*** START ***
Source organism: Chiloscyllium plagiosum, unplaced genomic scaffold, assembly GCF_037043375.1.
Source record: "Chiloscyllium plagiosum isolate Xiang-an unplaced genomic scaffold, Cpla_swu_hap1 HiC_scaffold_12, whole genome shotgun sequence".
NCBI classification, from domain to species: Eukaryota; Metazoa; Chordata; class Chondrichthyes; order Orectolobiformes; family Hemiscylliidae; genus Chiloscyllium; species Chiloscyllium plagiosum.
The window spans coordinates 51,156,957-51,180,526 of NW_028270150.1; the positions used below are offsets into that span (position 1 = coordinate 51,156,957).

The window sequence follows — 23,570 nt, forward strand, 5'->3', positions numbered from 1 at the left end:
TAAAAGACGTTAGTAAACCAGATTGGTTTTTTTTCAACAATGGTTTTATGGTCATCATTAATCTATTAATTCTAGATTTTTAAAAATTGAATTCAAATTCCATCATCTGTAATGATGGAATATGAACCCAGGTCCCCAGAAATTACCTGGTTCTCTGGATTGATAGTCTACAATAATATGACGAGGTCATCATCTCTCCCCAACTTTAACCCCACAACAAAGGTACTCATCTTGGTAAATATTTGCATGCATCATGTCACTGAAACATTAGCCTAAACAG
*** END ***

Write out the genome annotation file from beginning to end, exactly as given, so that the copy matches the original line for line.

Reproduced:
Source organism: Chiloscyllium plagiosum, unplaced genomic scaffold, assembly GCF_037043375.1.
Source record: "Chiloscyllium plagiosum isolate Xiang-an unplaced genomic scaffold, Cpla_swu_hap1 HiC_scaffold_12, whole genome shotgun sequence".
NCBI classification, from domain to species: Eukaryota; Metazoa; Chordata; class Chondrichthyes; order Orectolobiformes; family Hemiscylliidae; genus Chiloscyllium; species Chiloscyllium plagiosum.
The window spans coordinates 51,156,957-51,180,526 of NW_028270150.1; the positions used below are offsets into that span (position 1 = coordinate 51,156,957).

The window sequence follows — 23,570 nt, forward strand, 5'->3', positions numbered from 1 at the left end:
TAAAAGACGTTAGTAAACCAGATTGGTTTTTTTTCAACAATGGTTTTATGGTCATCATTAATCTATTAATTCTAGATTTTTAAAAATTGAATTCAAATTCCATCATCTGTAATGATGGAATATGAACCCAGGTCCCCAGAAATTACCTGGTTCTCTGGATTGATAGTCTACAATAATATGACGAGGTCATCATCTCTCCCCAACTTTAACCCCACAACAAAGGTACTCATCTTGGTAAATATTTGCATGCATCATGTCACTGAAACATTAGCCTAAACAG